The seasonal snow cover duration depends on climatic conditions, vegetation and topography. Conventional approaches of snow cover monitoring, based on point measurements or remote sensing techniques, are not suitable for meso-scale spatial and temporal observations, or for analyses of the snow extent. However, these meso-scale analyses are the basis for an understanding of ecological, hydrological and climatic systems in high mountains. Therefore, new approaches are required to monitor and to analyse the meso-scale spatial snow cover distribution.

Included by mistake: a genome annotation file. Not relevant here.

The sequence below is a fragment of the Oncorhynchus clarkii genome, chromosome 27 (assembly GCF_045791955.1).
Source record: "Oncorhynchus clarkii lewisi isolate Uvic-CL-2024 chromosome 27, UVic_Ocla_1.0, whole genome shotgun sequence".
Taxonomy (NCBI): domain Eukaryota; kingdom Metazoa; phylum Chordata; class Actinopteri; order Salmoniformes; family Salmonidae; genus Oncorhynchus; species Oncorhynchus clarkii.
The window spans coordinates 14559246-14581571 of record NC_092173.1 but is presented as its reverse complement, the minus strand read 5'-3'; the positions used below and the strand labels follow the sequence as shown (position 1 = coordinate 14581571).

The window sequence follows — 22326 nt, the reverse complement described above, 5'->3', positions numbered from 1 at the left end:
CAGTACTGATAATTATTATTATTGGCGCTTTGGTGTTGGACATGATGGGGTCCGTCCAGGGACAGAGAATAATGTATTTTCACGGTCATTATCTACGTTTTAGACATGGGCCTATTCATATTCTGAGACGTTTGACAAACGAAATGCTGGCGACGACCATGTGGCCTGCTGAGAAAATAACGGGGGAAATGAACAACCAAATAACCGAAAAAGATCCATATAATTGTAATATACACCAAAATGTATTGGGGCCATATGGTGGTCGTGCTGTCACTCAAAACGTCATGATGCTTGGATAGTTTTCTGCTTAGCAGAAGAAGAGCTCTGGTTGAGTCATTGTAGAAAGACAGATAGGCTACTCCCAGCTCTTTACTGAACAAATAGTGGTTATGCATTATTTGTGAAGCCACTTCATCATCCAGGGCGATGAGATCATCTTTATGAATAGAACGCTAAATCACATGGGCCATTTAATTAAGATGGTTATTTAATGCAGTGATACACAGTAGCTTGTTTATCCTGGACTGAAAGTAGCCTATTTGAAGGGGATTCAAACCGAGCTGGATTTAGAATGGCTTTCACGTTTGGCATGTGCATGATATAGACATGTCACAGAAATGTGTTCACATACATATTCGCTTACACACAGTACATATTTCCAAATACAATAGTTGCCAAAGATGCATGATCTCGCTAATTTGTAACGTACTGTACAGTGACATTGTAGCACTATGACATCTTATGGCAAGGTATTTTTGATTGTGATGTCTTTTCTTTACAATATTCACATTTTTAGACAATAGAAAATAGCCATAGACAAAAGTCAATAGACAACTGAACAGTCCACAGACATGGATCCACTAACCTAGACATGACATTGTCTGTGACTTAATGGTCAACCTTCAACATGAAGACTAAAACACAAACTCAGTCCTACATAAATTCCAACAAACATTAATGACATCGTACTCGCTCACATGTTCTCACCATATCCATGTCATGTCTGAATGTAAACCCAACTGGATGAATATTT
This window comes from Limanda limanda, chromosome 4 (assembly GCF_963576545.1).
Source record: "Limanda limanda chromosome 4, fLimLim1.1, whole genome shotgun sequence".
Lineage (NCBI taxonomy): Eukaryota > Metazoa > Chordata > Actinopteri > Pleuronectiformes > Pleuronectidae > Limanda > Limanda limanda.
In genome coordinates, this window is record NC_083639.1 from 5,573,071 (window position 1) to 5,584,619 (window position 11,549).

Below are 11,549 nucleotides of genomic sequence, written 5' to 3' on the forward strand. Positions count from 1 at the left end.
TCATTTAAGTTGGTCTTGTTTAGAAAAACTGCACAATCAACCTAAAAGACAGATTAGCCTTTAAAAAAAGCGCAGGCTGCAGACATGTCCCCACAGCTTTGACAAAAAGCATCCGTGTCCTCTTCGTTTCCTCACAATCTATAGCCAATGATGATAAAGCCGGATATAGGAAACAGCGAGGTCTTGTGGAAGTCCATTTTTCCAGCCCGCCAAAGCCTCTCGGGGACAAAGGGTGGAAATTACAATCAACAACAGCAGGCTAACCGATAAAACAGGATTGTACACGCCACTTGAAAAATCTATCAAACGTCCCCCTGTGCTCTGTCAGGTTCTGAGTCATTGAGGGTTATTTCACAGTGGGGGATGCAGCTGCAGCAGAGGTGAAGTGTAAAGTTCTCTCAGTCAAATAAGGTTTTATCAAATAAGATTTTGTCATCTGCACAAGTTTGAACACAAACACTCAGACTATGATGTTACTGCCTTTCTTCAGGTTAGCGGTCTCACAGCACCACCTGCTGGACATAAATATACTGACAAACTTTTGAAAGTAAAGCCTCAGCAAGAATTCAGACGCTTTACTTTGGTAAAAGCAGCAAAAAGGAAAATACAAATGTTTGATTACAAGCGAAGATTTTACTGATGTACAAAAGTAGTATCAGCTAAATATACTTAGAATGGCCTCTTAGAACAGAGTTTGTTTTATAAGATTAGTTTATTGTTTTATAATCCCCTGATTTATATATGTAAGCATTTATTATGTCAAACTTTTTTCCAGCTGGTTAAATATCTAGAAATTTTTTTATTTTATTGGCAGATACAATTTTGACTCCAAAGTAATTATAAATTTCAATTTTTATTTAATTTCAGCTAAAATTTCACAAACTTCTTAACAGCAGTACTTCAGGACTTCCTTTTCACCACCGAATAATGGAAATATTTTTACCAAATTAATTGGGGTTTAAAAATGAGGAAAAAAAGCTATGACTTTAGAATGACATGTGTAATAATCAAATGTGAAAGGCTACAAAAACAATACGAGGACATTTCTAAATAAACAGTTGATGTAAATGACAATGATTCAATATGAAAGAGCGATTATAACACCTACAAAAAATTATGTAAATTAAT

In the presented study, we used 30 point measurement data and terrestrial images, which were taken by two digital cameras. The micro-scale point measurements show the snow cover duration in several topographical positions. The terrestrial images monitor the variation of snow extent on a northwest and southeast-facing slope. They provide a spatial resolution of 10 m, and due to bad weather conditions, a temporal resolution of 5 days. Both, the micro- as well as meso-scale data enabled statistical analyses of the impact of topography on snow cover duration.
The combination of terrestrial images and point measurements facilitated the verification of the representativeness of point measurements as well as their extrapolation capabilities. One important conclusion of the presented study is that snow cover duration can be explained just partly by topographical features. Copyright © 2008 John Wiley & Sons, Ltd.